Seward Coal Terminal

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Seward Coal Terminal, also referred to as the Seward Coal Loading Facility, is a coal terminal in Alaska. It was built in 1984, and exports coal from the Usibelli Coal Mine. It has an annual coal capacity of 1.5 million tonnes.[1]

In August 2016 it was reported coal exports from the terminal will be suspended indefinitely until coal prices rebound.[2]

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Background

The facility consists of a railroad spur, a variety of coal storage and handling and loading equipment, as well as a large dock. The Alaska Railroad purchased the facility in 2003 and has performed a variety of upgrades including an ongoing expansion of the coal storage areas in anticipation of increased coal exports from Alaska.[3]

It was reported in September 2011 that the Usibelli Coal Mine was increasing coal production from 10,000 tonnes a year to 2 million tonnes a year. Much of the coal will be exported to Asian markets through Alaska's Port of Seward.[4]

Environmental impacts of the coal port

Wishbone Resident Opposes Mine.

The biggest environmental concern surrounding Seward Coal Terminal has been the release of potentially hazardous coal dust from the facility. Seward experiences strong north winds draining dry interior air out into the Gulf of Alaska that can dry and then suspend the coal particles. If dust escapes at a similar rate to what has been calculated in the Environmental Impact Statement (EIS) for the loading facilities at the proposed Chuitna River mine, then around 500 tons of coal dust is released per year in Seward. The Coal Terminal facility possesses a dust collection system called a "baghouse" which could reduce particle release by an estimated 99%. However, this system has never been employed, is now defunct, and would cost approximately $1 million to replace. Another option for preventing coal dust release is to spray the coal with water, but this reduces the economic value of the coal by increasing the weight and moisture content.

Coal Export Threatens the Northwest.

In addition to having problems with windblown dust, coal dust falls into the ocean from the conveyor as it passes from land to ship (see photo below) In January 2010 a lawsuit was brought against the Alaska Railroad alleging that this dust violates the Clean Water Act. [3]

Coal dust became a prominent issue in Spring 2007 when a ship was loaded during high winds and large clouds of coal dust were released in the process. This dust exceeded air quality standards set by the Alaska Department of Environmental Conservation (DEC). Therefore the Alaska Railroad was issued with two citations regarding this incident. Since then the Alaska Railroad has spent $150,000 implementing new control measures for containing the dust, but still had dust release problems during high winds in January 2010. In June 2010, the DEC fined the Railroad $212,900 and the facility will be required to implement a variety of monitoring and mitagation procedures, as well as to pay the DEC for all costs associated with the ongoing investigation and enforcement. A multi-party lawsuit against the railroad is also proceeding through the courts and in January 2011 appeared set to go to trial.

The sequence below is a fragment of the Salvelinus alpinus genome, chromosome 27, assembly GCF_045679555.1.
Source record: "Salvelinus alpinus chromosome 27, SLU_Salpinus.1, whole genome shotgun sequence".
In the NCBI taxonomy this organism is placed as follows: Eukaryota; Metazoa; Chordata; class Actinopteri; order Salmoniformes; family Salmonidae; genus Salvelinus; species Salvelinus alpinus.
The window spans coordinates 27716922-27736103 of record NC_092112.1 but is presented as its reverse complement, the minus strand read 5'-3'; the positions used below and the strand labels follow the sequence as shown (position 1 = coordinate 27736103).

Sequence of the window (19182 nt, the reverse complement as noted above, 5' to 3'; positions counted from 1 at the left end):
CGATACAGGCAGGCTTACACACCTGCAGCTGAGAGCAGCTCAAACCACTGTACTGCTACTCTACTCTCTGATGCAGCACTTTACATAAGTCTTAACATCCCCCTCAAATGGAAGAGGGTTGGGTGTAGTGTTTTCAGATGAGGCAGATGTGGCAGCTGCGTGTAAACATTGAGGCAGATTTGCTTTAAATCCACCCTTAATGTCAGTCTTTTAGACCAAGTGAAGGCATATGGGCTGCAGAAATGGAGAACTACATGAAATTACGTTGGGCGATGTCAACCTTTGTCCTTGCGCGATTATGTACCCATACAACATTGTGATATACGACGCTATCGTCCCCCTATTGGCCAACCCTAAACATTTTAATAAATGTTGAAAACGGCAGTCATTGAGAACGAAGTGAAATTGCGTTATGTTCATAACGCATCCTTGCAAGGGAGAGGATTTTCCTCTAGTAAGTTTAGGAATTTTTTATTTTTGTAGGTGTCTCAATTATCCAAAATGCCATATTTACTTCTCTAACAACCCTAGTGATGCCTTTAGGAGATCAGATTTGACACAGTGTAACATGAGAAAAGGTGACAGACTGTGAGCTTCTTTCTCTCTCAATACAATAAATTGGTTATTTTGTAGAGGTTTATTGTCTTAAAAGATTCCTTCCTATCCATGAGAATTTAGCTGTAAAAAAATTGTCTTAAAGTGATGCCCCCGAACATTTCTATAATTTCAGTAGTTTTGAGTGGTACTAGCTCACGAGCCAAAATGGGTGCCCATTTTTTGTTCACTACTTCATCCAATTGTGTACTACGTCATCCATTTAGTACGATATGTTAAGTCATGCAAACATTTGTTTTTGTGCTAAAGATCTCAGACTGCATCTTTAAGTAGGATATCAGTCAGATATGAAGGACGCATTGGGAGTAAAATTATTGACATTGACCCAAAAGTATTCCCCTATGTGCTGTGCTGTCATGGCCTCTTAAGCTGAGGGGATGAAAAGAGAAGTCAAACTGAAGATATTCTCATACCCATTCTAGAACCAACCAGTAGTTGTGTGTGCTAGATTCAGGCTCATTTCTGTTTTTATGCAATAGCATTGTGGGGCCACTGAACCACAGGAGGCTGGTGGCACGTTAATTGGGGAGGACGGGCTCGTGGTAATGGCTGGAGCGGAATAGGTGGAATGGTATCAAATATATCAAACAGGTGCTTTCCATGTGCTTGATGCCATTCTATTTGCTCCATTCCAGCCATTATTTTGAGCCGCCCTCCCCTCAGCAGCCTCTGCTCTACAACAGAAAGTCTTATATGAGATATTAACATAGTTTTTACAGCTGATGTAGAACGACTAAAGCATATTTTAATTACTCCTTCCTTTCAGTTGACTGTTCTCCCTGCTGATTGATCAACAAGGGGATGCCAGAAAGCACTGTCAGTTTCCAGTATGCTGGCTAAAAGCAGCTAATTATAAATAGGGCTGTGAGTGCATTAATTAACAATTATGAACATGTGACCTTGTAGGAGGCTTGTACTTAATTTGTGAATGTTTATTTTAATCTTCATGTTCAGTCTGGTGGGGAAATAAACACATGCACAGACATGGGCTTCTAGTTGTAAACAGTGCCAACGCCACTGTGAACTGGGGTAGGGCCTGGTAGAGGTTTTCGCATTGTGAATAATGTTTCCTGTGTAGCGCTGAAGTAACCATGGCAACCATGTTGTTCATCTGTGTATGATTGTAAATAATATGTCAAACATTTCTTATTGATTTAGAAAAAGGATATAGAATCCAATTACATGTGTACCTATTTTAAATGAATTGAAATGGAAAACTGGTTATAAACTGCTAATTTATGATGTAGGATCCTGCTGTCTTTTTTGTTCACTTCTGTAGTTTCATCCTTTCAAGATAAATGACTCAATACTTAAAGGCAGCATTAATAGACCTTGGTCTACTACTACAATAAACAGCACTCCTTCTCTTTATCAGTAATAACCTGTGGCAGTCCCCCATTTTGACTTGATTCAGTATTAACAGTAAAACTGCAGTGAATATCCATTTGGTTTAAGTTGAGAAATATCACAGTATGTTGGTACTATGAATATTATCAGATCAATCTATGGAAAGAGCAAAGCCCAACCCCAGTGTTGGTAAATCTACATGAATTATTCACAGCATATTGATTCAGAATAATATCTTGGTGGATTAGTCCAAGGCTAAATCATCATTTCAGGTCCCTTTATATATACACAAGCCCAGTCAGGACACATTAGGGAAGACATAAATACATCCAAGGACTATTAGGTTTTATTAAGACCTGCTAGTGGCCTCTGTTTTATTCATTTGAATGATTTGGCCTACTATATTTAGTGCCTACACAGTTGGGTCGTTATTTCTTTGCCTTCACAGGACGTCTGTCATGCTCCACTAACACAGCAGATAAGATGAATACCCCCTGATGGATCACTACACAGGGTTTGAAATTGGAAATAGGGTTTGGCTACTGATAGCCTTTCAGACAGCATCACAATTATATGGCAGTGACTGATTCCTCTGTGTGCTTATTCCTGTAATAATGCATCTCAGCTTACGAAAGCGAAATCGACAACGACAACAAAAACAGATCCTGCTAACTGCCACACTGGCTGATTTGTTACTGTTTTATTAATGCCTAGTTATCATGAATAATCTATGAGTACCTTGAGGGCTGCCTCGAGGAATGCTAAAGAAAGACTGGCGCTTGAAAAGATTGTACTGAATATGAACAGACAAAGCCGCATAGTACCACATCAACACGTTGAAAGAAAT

Large coal stockpiles also carry the risk of spontaneous combustion causing coal fires deep within the piles. In order to avoid this, the coal must be regularly rotated to prevent the fires from spreading. "Hotspots" of smoldering coal embers can be regularly observed in the Seward stockpiles and can delay the loading of coal ships.[3]

In December 2009 the Alaska Community Action on Toxics and the Alaska chapter of the Sierra Club filed a lawsuit claiming that dust from coal storage and the Alaska Railroad's loading system in Seward was polluting Resurrection Bay. The district court ruled that coal falling from the Seward Coal Loading Facility was allowed under the railroad's permit to discharge storm water. In September 2014 the 9th Circuit Court of Appeals overturned the district court ruling, finding that the coal dust violated the federal Clean Water Act. In June 2015 the U.S. Supreme Court said it would not review the 9th Circuit ruling. The district court has to decide whether the railroad committed specific violations of the federal Clean Water Act, whether there will be penalties, and whether the parties will be directed to pay attorney fees. Aurora Energy Services has applied for a wastewater-discharge permit that would allow the discharge of incidental coal during loading operations.[5]

Articles and Resources

References

  1. "Usibelli Coal Mine, Inc." Alaska Miner’s Association Presentation, February 12, 2010
  2. Kevin Baird, "Usibelli halts coal exports indefinitely," newsminer.com, Aug 30, 2016
  3. 3.0 3.1 3.2 "Exporting Alaska's Coal" Ground Truth Trekking, accessed June 13, 2011.
  4. "Asian demand sparks surge in Alaska mining projects" Manuel Quinones, E&E Reporter, September 12, 2011.
  5. Dan Joling, "US Supreme Court won't consider Seward coal pollution appeal," Associated Press, June 9, 2015

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